I would like to mention that in gearing up for the _Last Airbender_ movie, I’m watching the series on Netflix sporadically and am constantly seeing that while it may be a kids’ show, there are a number of well-written and well-rounded females in it that are, indeed, likable.

     
  10. Caroline #

    I would point to The West Wing (with the exception of Mandy, who spent every scene she was in trying to find a new way to broadcast feistiness and very little time being a person), as a show that had numerous well-rounded likable female characters: some of who were active and some of whom were passive. C.J., Joey Lucas, Donna, Amy Gardner, Ainsley Hayes, and Abby Bartlett were all realistic and well rounded. Aaron Sorkin in general seems to be a good source of likable female characters. And likable male characters. Interesting characters in general.

    I’m kind of interested that you mentioned the Doctor as a male character we love, because the new run of the show has been a constant source of polarizing female characters. None of the companions get the consistent affection the Doctor does from fans. Why can they create a time traveling alien with the knowledge of a god that is always relatable and lovable, but not make a human that all the humans watching like? Is male/female a part of that?

     
  11. stokes #

    I noticed that Gob Bluth is on the EW list. He deserves to be, of course! Gob is a brilliantly written and performed character that’s at once both iconic and unlike anything else we’d seen on television. But all of those things are also true of Lucille Bluth, who is nowhere to be found. And it’s not just Entertainment Weekly… Spend some time on IMDB checking out the main cast’s careers since the show was cancelled. Jason Bateman, Michael Cera, Will Arnett, David Cross, and Jeffrey Tambor all have more or less successful movie careers. They haven’t all been elevated to stardom like Cera and Arnett, but their names are all being used on the posters to sell tickets. The same can’t be said of the female cast. Alia Shawkat has been making movies, but pretty anonymously, while Portia de Rossi and Jessica Walker have been doing TV work.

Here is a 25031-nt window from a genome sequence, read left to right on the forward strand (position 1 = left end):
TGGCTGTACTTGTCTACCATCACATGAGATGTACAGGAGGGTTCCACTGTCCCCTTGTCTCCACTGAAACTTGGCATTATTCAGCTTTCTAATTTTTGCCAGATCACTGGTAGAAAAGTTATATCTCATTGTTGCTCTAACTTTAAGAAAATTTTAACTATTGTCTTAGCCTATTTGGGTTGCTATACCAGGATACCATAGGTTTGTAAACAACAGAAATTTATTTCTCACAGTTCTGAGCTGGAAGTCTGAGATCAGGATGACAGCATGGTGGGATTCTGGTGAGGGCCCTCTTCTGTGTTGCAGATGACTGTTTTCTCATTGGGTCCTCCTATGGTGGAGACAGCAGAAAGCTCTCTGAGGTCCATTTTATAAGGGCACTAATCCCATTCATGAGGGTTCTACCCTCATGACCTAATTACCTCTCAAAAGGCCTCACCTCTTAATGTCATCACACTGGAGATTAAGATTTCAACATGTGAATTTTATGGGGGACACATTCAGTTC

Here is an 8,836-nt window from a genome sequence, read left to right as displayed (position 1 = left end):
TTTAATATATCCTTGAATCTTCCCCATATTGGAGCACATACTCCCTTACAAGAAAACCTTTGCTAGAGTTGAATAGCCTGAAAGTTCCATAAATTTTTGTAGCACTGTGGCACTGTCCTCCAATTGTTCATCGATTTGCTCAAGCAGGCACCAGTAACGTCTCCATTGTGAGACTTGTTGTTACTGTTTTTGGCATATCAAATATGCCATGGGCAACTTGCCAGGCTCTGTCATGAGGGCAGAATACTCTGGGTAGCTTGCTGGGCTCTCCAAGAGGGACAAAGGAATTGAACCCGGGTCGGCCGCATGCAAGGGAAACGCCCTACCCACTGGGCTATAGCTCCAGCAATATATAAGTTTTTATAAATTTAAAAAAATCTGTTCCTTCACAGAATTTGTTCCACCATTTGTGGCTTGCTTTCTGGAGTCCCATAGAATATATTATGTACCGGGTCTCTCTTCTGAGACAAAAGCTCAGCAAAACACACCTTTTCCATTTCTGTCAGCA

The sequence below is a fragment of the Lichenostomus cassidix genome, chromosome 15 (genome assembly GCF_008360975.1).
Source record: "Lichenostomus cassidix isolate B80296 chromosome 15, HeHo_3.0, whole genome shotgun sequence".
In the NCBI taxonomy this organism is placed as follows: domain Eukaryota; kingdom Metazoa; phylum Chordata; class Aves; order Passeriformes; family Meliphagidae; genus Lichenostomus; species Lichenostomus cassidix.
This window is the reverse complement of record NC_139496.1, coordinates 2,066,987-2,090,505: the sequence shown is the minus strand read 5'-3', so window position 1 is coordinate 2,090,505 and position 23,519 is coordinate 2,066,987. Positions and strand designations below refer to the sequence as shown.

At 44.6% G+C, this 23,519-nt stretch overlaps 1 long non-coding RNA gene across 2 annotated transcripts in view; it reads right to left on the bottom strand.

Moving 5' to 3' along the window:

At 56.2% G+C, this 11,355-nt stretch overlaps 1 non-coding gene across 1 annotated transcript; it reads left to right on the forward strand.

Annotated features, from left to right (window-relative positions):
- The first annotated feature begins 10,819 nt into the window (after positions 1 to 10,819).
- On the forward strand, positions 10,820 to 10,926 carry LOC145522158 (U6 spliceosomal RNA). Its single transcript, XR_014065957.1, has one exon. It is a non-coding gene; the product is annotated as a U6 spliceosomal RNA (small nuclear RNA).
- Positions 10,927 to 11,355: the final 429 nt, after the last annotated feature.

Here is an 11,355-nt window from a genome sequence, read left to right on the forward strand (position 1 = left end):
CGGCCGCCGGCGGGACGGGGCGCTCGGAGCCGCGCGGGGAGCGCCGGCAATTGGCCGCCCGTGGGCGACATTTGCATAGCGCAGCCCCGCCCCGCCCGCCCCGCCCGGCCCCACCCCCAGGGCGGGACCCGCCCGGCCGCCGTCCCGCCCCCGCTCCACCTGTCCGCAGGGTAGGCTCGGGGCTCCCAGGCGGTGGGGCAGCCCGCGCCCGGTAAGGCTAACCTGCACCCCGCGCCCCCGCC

Some of this is due to the actresses: Shawkat does a very good job, but I’ve never known her to steal a scene. Some of it is due to the writers: Arrested Development never quite figured out what they wanted to do with Lindsay, but de Rossi proved she could do better work when given better material on the late lamented Better off Ted. (I’m not saying that Ted was the better show, just that the character she played was had more to do.) But I don’t think the writers could have done a better job with Lucille, and Walker played the hell out of that character. If I was going to pick the two standout characters on that show, I would have picked Gob and Lucille… but Lucille doesn’t make the list, and Walker doesn’t get the movie career, and I think that’s on the audience.